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Closing Market Report

Star-Bulletin news services

Friday, July 14, 2000

Dow up 24.04;
Nasdaq jumps 71

Associated Press


NEW YORK -- Stocks rose today after the release of new government data that showed inflationary pressures remain under control and despite a landmark ruling against tobacco companies.

The Dow Jones industrial average closed up 24.04 at 10,812.75. Blue-chip stocks fell into negative territory late in the session after a Florida jury ordered the cigarette industry to pay a record $145 billion in damages to Florida smokers. But the Dow ended higher after a late wave of buying.

The Nasdaq composite index gained 71.23 at 4,246.09 and the Standard & Poor's 500 index was up 14.13 at 1,509.97. The Dow is now off 5.95 percent for the year while the Nasdaq is up 4.34 percent and the S&P 500 is ahead 2.77 percent. Advancers beat decliners by a 7-to-6 margin on the New York Stock Exchange, with 1,586 up, 1,280 down and 481 unchanged. Volume was 951.33 million shares, down from 1.03 billion yesterday.

The NYSE composite index gained 4.09 to 663.80, the American Stock Exchange composite index rose 2.95 to 942.38 and the Russell 2000 index fell 0.13 at 542.63. The 30-year Treasury bond fell 30/32, or $9.38 per $1,000 face amount, to 105 6/32. Its yield rose 7 basis points to 5.89 percent.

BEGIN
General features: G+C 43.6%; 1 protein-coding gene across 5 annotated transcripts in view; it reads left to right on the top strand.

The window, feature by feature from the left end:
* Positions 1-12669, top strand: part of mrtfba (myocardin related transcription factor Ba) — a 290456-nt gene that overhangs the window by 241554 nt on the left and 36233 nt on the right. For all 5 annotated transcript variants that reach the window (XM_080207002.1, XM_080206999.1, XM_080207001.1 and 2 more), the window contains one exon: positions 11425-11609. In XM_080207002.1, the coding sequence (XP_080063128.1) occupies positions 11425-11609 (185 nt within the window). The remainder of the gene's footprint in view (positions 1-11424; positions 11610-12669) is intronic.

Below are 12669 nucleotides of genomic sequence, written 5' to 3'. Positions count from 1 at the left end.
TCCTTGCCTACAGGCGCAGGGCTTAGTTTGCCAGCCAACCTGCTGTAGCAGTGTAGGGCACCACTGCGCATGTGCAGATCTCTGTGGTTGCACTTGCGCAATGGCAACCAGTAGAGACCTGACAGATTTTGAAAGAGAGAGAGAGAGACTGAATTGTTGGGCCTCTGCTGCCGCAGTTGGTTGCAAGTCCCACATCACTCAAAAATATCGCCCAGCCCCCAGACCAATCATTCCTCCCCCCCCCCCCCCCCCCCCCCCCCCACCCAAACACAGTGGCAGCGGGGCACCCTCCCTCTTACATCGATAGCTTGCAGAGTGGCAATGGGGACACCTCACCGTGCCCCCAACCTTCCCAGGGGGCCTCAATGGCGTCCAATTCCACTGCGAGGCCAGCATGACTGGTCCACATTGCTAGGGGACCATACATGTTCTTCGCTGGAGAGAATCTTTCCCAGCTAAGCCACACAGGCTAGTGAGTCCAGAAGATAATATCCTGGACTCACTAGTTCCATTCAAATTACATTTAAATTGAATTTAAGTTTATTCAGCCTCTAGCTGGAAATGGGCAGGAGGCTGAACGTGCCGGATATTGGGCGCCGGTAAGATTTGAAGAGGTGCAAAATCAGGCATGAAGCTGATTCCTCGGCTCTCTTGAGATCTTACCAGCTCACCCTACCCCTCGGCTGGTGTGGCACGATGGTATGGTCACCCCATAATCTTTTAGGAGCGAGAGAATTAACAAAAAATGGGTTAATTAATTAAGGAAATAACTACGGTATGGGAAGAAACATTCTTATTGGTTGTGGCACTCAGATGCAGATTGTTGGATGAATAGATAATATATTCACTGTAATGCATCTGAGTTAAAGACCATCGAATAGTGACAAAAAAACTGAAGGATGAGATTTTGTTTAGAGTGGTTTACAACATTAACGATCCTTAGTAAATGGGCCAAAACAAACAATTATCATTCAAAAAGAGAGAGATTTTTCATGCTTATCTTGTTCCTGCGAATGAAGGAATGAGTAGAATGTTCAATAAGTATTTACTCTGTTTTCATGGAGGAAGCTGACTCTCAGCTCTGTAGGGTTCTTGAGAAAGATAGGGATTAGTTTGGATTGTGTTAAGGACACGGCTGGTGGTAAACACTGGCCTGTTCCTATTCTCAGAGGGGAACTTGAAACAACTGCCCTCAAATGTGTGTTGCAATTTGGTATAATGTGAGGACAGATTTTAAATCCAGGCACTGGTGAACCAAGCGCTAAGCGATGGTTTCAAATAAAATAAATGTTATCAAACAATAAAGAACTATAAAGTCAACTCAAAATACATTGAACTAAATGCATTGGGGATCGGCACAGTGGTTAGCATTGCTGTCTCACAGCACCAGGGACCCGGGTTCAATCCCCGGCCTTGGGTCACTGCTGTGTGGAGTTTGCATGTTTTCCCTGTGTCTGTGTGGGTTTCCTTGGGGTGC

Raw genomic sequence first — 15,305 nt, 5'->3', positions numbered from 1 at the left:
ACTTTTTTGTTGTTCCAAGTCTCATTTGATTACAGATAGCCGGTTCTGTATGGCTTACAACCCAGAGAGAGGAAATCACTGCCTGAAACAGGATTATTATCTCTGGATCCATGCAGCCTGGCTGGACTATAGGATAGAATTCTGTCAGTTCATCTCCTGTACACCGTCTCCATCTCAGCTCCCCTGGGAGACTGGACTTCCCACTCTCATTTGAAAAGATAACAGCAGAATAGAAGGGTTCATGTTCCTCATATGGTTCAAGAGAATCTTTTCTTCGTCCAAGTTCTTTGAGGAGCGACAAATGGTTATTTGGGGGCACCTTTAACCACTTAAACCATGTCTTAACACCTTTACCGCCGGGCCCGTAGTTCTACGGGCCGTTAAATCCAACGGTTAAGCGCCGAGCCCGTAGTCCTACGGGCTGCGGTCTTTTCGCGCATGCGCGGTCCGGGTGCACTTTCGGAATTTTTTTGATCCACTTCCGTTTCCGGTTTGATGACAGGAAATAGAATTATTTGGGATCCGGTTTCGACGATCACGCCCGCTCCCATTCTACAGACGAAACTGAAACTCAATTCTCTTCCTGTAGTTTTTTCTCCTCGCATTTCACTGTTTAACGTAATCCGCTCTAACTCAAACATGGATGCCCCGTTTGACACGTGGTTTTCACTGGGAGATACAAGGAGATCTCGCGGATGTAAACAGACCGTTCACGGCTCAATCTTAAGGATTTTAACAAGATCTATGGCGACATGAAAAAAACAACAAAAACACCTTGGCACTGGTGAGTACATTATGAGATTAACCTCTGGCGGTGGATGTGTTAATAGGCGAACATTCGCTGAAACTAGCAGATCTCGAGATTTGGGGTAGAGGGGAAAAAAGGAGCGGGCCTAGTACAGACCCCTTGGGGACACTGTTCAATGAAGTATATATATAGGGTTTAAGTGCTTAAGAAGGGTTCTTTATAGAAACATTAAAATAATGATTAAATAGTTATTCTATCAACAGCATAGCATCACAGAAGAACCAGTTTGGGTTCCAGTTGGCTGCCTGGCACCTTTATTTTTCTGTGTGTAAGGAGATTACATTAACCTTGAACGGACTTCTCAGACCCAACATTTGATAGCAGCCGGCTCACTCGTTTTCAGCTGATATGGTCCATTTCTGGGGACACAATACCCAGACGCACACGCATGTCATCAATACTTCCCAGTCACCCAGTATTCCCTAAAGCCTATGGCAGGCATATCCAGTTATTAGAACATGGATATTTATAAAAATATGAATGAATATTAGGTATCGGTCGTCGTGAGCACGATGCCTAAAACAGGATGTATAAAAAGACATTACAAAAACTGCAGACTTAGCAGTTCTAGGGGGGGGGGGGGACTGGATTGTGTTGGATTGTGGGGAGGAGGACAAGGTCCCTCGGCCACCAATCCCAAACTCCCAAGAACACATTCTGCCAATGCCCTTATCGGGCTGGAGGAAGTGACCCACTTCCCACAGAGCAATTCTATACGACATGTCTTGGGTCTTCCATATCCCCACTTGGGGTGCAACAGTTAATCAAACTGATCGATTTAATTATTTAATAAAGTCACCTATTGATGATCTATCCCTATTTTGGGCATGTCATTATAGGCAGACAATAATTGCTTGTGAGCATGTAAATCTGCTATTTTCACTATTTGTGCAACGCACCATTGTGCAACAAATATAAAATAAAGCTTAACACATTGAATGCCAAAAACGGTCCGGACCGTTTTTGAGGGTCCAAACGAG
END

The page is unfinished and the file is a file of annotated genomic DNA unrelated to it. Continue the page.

Meanwhile, the Labor Department reported that the Producer Price Index, which measures inflation pressures before they reach consumers, rose 0.6 percent in June. While that gain was bigger than expected, it mostly was due to a sharp rise in energy costs.

But the core rate of inflation at the wholesale level, which doesn't include energy or food costs, fell an unexpected 0.1 percent in June, the best showing since January. In another report, retail sales rose by a slightly bigger-than-expected 0.5 percent in June, but excluding the volatile automobile category, sales rose just 0.2 percent, weaker than expectations.

In a third report, industrial production at the nation's factories, mines and utilities rose an expected 0.2 percent in June, the slowest pace since September.

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